Stricter Standards are Needed for Cruise Ship Sewage Treatment
October 21, 2013 09:43 AM - Editor, ENN
Cruise ships are no doubt engineering marvels that are meant to provide vacationers a luxurious and entertaining vacation. In 2012, there were approximately 200-300 active cruise ships, and with most of these ships operating 24 hours/day year-round, one can imagine all of the resources that go into daily operations. From the endless buffets and drinks available to staff making sure guests have access to clean drinking water and amenities, these floating cities are faced with some other hidden issues — one being what to do with all that sewage. While cruise ships operating are required to discharge only treated wastewater within three miles of the shore, beyond that limit, pretty much anything goes in terms of sewage discharge. According to Friends of the Earth (FoE), the Environmental Protection Agency estimates an average cruise ship with 3,000 passengers and crew produces 21,000 gallons of sewage daily — and this is a conservative estimate, since some new ships can carry as many as 8,000 passengers and crew.
In the UK, fracking debate distracting public from energy efficiency
October 21, 2013 06:56 AM - Staff, ClickGreen
Public debates such as fracking for shale gas is distracting the nation from focusing on energy efficiency, according to new research from the Energy Saving Trust. The findings of the new poll also reveal one in four households are worried about how the UK will generate enough energy in just FIVE years' time.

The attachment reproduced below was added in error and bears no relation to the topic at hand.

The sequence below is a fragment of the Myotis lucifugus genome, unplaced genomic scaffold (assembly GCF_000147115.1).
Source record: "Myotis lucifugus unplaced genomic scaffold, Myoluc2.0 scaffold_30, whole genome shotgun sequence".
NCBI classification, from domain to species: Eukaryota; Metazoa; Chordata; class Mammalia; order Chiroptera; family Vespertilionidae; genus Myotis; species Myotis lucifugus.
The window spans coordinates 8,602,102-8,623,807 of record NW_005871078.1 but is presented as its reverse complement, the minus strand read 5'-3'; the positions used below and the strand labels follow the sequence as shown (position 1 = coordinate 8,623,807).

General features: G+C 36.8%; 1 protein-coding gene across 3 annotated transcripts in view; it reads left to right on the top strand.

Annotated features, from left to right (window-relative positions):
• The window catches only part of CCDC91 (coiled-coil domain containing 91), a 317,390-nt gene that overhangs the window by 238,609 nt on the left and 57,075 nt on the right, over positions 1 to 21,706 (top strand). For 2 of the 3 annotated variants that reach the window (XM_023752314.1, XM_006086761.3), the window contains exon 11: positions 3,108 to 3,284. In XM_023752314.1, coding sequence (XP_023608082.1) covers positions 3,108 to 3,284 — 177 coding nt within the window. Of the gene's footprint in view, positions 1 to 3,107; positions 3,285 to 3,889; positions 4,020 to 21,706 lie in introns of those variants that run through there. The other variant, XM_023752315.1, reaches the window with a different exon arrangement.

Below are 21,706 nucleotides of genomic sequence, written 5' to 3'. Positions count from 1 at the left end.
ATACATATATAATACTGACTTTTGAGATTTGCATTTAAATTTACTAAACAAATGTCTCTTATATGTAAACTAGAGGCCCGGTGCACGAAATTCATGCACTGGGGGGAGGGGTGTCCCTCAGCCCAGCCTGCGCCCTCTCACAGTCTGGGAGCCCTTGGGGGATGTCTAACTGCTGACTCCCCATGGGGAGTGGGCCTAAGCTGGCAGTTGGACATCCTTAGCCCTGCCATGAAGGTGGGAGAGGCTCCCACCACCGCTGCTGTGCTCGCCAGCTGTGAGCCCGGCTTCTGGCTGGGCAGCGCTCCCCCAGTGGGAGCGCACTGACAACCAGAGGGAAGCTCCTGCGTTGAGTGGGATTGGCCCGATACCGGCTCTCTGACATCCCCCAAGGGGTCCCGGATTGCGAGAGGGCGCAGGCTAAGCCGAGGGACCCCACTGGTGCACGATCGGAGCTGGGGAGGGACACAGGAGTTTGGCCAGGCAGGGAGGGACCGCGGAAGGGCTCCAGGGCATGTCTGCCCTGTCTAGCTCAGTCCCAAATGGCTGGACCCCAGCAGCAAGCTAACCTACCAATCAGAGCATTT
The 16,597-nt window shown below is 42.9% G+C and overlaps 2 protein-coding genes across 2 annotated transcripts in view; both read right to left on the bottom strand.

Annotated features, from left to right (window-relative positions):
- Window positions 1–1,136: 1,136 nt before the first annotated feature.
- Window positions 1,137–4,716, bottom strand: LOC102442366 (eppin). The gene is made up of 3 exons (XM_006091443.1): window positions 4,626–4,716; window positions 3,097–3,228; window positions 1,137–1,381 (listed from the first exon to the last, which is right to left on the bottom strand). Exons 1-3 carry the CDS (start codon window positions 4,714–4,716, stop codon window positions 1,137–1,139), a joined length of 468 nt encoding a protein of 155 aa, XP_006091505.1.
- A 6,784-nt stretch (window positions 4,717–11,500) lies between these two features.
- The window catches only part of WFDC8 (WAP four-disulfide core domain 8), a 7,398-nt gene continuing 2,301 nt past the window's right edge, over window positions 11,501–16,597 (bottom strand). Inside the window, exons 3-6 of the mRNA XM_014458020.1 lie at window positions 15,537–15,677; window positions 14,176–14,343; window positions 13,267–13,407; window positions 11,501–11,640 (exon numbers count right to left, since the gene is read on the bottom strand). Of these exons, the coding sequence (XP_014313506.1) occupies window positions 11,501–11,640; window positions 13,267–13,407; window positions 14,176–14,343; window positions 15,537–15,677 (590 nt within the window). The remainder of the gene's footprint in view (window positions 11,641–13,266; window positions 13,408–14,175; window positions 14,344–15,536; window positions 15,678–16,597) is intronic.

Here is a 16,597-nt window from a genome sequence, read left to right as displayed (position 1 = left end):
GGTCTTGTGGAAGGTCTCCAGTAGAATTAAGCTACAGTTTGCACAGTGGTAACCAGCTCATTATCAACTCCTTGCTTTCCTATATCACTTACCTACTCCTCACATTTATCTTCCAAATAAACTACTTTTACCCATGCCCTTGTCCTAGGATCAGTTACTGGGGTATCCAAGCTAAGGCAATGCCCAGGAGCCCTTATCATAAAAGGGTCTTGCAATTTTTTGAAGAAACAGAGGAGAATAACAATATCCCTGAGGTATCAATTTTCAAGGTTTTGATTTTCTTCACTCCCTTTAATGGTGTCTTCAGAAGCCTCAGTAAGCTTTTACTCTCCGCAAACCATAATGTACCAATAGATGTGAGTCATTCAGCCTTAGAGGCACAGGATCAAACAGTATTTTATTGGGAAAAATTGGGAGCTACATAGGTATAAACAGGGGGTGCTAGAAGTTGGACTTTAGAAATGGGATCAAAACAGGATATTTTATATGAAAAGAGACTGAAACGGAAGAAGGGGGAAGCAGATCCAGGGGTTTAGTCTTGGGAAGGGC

Suggestions for restaurants to reduce food waste
October 18, 2013 06:48 AM - Jacquelyn Ottman, Triple Pundit
People care about food waste for all kinds of reasons, starting with moral issues such as global hunger, environmental reasons including carbon footprint (food waste decomposes in landfills into methane, a potent greenhouse gas), and even health concerns like obesity. Despite all the attention traditionally given to leftovers, food scraps, uneaten crusts of bread, our consumers seem to be especially concerned about food waste away from home, and they are willing to take steps to deal with it that have implications for restaurant branding and practices, particularly regarding portion control and choice of doggie bags.
Lucky to Find a New Dragon Tree Species
October 17, 2013 01:25 PM - Robin Blackstone, ENN
The Dracaena kaweesakii, thought to bring luck to the Thai people who have them in their households, has recently been identified as a new species within the group Dracaena. These beautiful trees are often associated with Buddhist temples. Researchers led by Paul Wilken, of Kew Royal Botanical Gardens and Piyakaset Suksathan have identified the morphologically distinct element of the plant group from Thailand and Burma. An undifferentiated leaf sheath, the lack of a leaf blade central costa, free tepals and thickened filaments, characterizes the newly identified species.